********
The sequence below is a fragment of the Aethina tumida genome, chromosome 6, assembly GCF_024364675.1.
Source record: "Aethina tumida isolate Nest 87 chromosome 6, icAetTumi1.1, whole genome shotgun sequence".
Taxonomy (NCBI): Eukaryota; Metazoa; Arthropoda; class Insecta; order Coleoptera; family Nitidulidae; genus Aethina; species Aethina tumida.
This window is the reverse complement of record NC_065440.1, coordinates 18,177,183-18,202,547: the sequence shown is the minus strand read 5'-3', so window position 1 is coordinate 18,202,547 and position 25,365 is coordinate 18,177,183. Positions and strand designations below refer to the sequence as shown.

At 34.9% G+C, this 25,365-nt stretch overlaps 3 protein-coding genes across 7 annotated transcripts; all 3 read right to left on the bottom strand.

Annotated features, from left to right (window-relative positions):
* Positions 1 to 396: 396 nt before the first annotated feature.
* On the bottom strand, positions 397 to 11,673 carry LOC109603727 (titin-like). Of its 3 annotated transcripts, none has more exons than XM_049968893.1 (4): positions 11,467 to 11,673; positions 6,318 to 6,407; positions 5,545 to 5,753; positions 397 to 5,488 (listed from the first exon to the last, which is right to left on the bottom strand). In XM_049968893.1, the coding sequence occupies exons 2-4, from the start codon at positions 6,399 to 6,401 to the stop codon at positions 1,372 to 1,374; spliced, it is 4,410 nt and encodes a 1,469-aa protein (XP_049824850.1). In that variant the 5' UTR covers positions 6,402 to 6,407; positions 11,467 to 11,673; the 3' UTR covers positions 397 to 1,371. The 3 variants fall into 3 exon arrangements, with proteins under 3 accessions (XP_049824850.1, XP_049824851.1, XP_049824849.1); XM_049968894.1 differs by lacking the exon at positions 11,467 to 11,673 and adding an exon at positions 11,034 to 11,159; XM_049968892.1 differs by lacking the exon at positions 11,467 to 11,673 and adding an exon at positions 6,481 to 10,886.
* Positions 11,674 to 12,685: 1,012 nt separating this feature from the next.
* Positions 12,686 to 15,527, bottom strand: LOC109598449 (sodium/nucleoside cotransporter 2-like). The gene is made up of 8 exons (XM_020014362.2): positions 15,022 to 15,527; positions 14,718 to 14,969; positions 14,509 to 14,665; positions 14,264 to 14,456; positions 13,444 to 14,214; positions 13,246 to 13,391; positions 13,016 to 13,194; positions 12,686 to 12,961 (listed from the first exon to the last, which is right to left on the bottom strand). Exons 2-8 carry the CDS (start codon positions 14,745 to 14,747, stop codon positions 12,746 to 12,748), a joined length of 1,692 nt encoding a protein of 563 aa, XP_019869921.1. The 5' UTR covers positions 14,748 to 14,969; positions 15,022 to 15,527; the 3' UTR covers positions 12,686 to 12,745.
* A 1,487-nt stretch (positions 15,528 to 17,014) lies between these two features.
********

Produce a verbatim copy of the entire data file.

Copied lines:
The sequence below is a fragment of the Aethina tumida genome, chromosome 6, assembly GCF_024364675.1.
Source record: "Aethina tumida isolate Nest 87 chromosome 6, icAetTumi1.1, whole genome shotgun sequence".
Taxonomy (NCBI): Eukaryota; Metazoa; Arthropoda; class Insecta; order Coleoptera; family Nitidulidae; genus Aethina; species Aethina tumida.
This window is the reverse complement of record NC_065440.1, coordinates 18,177,183-18,202,547: the sequence shown is the minus strand read 5'-3', so window position 1 is coordinate 18,202,547 and position 25,365 is coordinate 18,177,183. Positions and strand designations below refer to the sequence as shown.

At 34.9% G+C, this 25,365-nt stretch overlaps 3 protein-coding genes across 7 annotated transcripts; all 3 read right to left on the bottom strand.

Annotated features, from left to right (window-relative positions):
* Positions 1 to 396: 396 nt before the first annotated feature.
* On the bottom strand, positions 397 to 11,673 carry LOC109603727 (titin-like). Of its 3 annotated transcripts, none has more exons than XM_049968893.1 (4): positions 11,467 to 11,673; positions 6,318 to 6,407; positions 5,545 to 5,753; positions 397 to 5,488 (listed from the first exon to the last, which is right to left on the bottom strand). In XM_049968893.1, the coding sequence occupies exons 2-4, from the start codon at positions 6,399 to 6,401 to the stop codon at positions 1,372 to 1,374; spliced, it is 4,410 nt and encodes a 1,469-aa protein (XP_049824850.1). In that variant the 5' UTR covers positions 6,402 to 6,407; positions 11,467 to 11,673; the 3' UTR covers positions 397 to 1,371. The 3 variants fall into 3 exon arrangements, with proteins under 3 accessions (XP_049824850.1, XP_049824851.1, XP_049824849.1); XM_049968894.1 differs by lacking the exon at positions 11,467 to 11,673 and adding an exon at positions 11,034 to 11,159; XM_049968892.1 differs by lacking the exon at positions 11,467 to 11,673 and adding an exon at positions 6,481 to 10,886.
* Positions 11,674 to 12,685: 1,012 nt separating this feature from the next.
* Positions 12,686 to 15,527, bottom strand: LOC109598449 (sodium/nucleoside cotransporter 2-like). The gene is made up of 8 exons (XM_020014362.2): positions 15,022 to 15,527; positions 14,718 to 14,969; positions 14,509 to 14,665; positions 14,264 to 14,456; positions 13,444 to 14,214; positions 13,246 to 13,391; positions 13,016 to 13,194; positions 12,686 to 12,961 (listed from the first exon to the last, which is right to left on the bottom strand). Exons 2-8 carry the CDS (start codon positions 14,745 to 14,747, stop codon positions 12,746 to 12,748), a joined length of 1,692 nt encoding a protein of 563 aa, XP_019869921.1. The 5' UTR covers positions 14,748 to 14,969; positions 15,022 to 15,527; the 3' UTR covers positions 12,686 to 12,745.
* A 1,487-nt stretch (positions 15,528 to 17,014) lies between these two features.